A few years ago, I wrote a Fanny Flaggish novel, The One And Holy Skillet. After a session at the San Diego State Writers' Conference--a terrific place to connect with editors and agents--I had several agents wanting to represent it. I chose one, highly reputable, who had almost signed a friend's literary-ish mystery novel. She loved it, asked for almost no changes, and began to submit it.
We were in the process of moving between states while she sent me email after email: editors who, with deep regret, had to turn the novel down. This one couldn't get collegial support, this one's executive editor said no. Typical was the note from an editor at a hugely successful publisher who went bankrupt last January. "Alas, we have decided to pass on The One And Holy Skillet. I'm disappointed as I found it entertaining, smart, and well written . . . [But the Publisher says no.] I'm sure you will find just the right home for this refreshing book - the author handles the large cast of characters with finesse and nicely balances the more serious issues with humor and irony.”
I was excited when one--Lorna Landvik's acquiring editor--said she loved it, and wanted to work with me through minor changes, the kind of thing editors used to do, I gather, in the long ago days of publishing. She told us she was searching for her notes, which she had lost somewhere on her desk. And then, she died. (Kind of tough to find the appropriate reaction--you want to be swearing and irritated, but on the other hand--she's dead.)
We had just moved, I was pregnant, and caring for a kid who has often been seven children wrapped in one, when my then-agent handed me back the manuscript, after having submitted it to three or four small presses. We got nos, or "I've lost the manuscript, send it again." And then, they lost it again. Although I now lived in a city with several fabulous small presses, I was overwhelmed with my life and chose to focus what little energy I had on writing The Color of Safety rather than selling Skillet. (See earlier post about The Color Of Safety.)
Then, a couple of months ago, I found a copy of Skillet. Enough time had passed that I could read it as though someone else and written it. It was a rip-roaringly good read. Funny and interesting, page-turning, and unexpected, but in a way that felt inevitable. There was real pain in the main characters, who felt like real people. I found rare insight and even wisdom in the pages and unexpected depths for a novel that is such a romp. (Yes, I know it's my novel, but I'm being honest here. Why not?)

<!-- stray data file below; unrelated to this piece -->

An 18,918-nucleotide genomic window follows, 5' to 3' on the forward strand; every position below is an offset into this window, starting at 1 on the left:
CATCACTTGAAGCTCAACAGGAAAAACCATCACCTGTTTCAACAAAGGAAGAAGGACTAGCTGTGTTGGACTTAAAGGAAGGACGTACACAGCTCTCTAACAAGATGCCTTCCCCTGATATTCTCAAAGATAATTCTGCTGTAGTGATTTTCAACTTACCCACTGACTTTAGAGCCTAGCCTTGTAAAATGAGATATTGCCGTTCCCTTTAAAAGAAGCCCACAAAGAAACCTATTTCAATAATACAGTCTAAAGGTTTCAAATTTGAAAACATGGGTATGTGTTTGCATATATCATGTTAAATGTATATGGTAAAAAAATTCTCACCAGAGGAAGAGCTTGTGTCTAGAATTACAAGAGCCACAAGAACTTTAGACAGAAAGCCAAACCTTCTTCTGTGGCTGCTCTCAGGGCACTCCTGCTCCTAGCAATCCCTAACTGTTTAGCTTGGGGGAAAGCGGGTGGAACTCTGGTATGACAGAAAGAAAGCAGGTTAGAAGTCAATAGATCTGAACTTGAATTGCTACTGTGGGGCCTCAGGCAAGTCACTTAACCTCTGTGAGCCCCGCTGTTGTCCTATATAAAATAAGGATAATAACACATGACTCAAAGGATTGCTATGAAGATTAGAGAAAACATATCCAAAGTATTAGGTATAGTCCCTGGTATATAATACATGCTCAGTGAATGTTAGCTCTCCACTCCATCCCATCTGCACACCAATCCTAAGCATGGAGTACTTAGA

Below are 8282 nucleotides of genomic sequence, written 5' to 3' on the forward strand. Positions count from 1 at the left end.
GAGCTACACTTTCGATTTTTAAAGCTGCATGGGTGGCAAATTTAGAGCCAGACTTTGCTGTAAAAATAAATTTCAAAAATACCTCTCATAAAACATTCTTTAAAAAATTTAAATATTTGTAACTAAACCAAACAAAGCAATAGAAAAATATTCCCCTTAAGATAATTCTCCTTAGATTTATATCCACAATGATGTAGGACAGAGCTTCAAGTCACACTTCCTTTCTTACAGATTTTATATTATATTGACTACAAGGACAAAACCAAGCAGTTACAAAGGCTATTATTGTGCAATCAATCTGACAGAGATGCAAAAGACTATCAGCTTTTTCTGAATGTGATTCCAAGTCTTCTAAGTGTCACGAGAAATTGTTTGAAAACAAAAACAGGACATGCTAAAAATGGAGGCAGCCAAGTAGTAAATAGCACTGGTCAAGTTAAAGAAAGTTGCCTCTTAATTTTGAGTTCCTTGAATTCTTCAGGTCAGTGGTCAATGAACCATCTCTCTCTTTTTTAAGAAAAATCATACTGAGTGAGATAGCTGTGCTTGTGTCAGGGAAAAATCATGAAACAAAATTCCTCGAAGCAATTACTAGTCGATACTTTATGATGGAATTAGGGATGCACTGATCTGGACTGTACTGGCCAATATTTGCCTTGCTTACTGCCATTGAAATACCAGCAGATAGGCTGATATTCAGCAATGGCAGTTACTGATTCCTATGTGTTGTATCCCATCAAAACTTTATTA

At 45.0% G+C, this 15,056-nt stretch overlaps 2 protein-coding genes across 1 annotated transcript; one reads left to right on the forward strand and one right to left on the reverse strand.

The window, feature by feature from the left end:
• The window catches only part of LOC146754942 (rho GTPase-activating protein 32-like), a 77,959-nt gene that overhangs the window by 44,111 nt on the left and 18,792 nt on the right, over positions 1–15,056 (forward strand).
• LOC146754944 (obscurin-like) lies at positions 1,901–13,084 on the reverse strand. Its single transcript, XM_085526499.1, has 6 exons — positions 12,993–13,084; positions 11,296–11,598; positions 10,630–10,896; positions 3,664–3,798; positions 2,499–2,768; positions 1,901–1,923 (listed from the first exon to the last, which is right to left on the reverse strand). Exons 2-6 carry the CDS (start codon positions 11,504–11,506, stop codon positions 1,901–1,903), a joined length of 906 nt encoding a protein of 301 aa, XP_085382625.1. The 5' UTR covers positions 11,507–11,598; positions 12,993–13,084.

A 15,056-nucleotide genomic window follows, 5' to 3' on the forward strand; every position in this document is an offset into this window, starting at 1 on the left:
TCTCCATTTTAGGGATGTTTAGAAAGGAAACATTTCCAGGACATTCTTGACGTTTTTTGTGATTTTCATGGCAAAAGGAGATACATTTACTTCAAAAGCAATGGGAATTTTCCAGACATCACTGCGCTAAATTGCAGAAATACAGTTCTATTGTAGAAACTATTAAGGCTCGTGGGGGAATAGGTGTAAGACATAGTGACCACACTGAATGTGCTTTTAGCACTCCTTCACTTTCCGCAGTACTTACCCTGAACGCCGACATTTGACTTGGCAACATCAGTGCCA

I sent it to a dear and trusted writer friend, Cece Box, who read it right away before starting on a Fanny Flagg jag. "I can't tell you how good this is. I can't remember when I've hung on a story so intently, and I can't wait for the rest. Amazing story telling, wonderful, wonderful characters. I think it is a mark of good literature when the reader cannot predict which way each character is going to go. Found myself thinking: well, it's a comedy, deep down, so it has to be a "happy" ending.... But what will "happy" turn out to mean?"
So, I decided to find the small publisher I should have looked for seven years ago. I even tried to locate the editor who wrote the quote above, from that publishing house that went bankrupt. I think I have found her working on a low-residency MFA in poetry in Montana. I hope she's enjoying the process.
I have a dear friend, M. Louisa Locke, who self-published her cozy historical mystery, Maids of Misfortune, in 2009. (http://mlouisalocke.com/blog/) She hosts an extremely informative blog about self-publishing and has, with many a sigh, said to me, "When you are finally ready to self-publish, let me know and I'll help you through it."
Since her Maids, she has published two other novels in that San Francisco series, and several short stories. They are a delight, I know she is doing very well with her self-publishing.
And yet, I think that The One And Holy Skillet is, if not literary, then literate--think of Edna Ferber's delicious romp, Saratoga Trunk, or Cid Ricketts Sumner's more serious Pinky. At any rate, I think it has the potential to be seriously reviewed. And I want those reviews, because my next novel, Color of Safety, is going to fit squarely into the literary but accessible category, and self-publishing, at least for now, is not a real option.
And so, years after my agent handed the novel back, I have begun a quest to get this lovely book published. That's my current journey--to sell The One And Holy Skillet. Over the next weeks, I hope to write more about the joys and tribulations of connecting with small publishers.